Rebloging Dr. Roy Spencer’s posting which can be reached by clicking here.
The season is starting slowly; however, it may surprise us. I was in Tampa, Florida on 24 October 2005. For a day or so, it looked like Tampa might be the landfall. In the end, it made landfall south of Tampa, fortunately for my son whose house we were fixing up to sell.
July 31st, 2017 by Roy W. Spencer, Ph. D.
Wednesday of this week will mark 4,300 days since the last major hurricane (Category 3 or stronger, 111-129 mph maximum sustained winds) made landfall in the U.S.
That’s almost 12 years.
The last major hurricane to make landfall in the U.S. was Wilma striking Florida on October 24, 2005, one of several strong hurricanes to hit the U.S. that year. The unusual hurricane activity in 2005 was a central focus of Al Gore’s 2006 movie, An Inconvenient Truth, in which Mr. Gore suggested 2005 was going to be the new normal. As you might recall, Gore went on to receive a Nobel Peace Prize for helping to raise awareness of the severe weather dangers from global warming.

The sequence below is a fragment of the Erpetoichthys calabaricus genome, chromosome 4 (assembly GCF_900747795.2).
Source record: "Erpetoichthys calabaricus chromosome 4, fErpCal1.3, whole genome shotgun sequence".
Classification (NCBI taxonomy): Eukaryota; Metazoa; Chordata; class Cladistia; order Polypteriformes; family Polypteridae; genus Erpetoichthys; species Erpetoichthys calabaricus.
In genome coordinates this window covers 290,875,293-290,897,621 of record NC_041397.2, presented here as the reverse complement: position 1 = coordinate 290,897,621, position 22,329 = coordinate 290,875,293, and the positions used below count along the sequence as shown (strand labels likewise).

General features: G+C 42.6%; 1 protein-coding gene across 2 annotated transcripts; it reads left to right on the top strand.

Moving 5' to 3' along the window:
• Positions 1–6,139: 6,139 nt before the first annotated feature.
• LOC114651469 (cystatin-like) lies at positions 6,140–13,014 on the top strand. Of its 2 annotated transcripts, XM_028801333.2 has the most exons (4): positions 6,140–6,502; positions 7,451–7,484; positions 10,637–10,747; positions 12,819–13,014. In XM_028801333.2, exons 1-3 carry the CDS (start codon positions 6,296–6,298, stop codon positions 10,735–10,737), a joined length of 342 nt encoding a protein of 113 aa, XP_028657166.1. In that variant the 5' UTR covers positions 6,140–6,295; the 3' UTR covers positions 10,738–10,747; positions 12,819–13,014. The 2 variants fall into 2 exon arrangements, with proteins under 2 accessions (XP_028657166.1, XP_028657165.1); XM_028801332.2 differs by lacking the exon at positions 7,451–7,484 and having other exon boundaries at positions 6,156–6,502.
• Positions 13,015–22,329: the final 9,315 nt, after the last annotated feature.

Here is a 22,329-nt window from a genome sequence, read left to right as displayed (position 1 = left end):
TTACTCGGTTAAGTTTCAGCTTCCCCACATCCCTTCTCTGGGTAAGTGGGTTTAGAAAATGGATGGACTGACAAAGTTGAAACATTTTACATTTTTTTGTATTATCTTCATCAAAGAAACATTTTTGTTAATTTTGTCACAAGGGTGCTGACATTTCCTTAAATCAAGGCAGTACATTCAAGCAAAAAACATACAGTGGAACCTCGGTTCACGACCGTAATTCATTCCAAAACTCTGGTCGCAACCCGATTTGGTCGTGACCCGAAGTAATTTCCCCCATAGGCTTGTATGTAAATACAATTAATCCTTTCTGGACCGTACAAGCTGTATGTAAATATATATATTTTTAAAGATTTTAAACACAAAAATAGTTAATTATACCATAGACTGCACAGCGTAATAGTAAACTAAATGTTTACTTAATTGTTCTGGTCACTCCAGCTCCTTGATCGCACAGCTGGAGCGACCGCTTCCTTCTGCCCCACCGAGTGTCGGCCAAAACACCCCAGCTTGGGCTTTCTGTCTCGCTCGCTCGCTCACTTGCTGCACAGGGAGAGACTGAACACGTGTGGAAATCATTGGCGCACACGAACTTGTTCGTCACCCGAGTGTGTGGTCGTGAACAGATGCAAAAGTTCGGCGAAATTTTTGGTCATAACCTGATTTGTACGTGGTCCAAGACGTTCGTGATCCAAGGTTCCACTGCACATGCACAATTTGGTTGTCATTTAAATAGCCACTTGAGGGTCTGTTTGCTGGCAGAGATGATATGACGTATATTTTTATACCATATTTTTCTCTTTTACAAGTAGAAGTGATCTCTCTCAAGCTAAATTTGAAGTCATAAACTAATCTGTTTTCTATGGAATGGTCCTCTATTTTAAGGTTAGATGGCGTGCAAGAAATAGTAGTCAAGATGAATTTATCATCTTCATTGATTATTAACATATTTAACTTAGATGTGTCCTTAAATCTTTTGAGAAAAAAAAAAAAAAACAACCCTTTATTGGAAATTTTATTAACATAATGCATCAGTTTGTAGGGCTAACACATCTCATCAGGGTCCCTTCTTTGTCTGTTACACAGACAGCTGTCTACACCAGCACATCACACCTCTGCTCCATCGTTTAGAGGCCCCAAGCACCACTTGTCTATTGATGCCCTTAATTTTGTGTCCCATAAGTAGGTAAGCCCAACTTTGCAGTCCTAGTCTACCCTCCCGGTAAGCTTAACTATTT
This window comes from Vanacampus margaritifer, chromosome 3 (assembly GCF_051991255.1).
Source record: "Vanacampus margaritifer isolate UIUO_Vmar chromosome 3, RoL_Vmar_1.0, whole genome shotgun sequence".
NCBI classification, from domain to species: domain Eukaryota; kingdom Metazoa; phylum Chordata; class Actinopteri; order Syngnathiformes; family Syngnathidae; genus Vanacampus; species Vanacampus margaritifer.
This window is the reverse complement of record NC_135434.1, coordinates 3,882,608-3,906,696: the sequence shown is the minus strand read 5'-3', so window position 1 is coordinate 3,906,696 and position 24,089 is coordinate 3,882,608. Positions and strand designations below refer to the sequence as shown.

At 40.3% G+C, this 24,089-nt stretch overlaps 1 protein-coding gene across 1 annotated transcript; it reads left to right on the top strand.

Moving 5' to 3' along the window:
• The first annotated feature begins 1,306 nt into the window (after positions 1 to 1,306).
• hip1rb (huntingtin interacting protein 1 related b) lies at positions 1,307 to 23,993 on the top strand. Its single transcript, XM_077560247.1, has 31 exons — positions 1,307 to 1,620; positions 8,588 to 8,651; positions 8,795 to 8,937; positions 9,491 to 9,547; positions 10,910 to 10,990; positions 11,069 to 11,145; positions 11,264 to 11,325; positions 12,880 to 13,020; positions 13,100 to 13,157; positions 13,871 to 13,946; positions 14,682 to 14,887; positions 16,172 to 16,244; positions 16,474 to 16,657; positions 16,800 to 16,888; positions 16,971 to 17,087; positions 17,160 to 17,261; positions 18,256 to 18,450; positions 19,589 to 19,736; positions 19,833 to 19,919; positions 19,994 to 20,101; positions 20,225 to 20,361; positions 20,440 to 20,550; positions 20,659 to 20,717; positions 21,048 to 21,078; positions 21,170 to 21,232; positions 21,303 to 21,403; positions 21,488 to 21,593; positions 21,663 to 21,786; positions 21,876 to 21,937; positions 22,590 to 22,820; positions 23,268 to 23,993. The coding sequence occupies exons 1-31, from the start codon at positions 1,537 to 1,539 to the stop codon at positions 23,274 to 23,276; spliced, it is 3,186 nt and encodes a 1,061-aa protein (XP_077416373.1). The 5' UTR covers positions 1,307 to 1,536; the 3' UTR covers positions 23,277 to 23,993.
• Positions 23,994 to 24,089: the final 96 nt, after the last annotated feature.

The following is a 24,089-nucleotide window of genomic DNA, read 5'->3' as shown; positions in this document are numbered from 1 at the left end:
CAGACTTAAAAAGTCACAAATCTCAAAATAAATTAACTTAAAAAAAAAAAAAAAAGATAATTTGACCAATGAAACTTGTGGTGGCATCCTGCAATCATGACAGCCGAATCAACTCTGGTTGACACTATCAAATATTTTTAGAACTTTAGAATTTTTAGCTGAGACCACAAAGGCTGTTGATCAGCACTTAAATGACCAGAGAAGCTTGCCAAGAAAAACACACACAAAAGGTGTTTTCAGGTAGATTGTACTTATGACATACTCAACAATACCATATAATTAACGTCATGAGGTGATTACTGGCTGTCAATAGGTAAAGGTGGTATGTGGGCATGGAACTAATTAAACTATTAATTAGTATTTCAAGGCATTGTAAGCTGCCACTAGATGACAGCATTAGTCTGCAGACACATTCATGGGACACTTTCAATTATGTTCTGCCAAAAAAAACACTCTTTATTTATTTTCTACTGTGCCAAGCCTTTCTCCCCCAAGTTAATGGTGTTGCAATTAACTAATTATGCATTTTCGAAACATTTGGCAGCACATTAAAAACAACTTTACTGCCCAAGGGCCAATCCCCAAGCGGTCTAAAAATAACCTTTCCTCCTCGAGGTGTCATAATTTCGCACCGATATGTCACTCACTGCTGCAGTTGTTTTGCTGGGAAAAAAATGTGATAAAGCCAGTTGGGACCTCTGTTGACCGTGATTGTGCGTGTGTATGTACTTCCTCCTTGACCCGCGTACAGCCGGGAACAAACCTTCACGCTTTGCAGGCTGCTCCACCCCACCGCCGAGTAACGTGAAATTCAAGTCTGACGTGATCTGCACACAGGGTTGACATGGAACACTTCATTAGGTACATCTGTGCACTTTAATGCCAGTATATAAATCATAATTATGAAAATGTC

Instead, the bottom dropped out of Atlantic hurricane activity after 2005. The “drought” of landfalling U.S. major hurricanes continues, and as seen in this graphic from WeatherStreet.com, no hurricanes have yet formed anywhere in the Atlantic basin in 2017, despite the forecast for an above-normal hurricane season: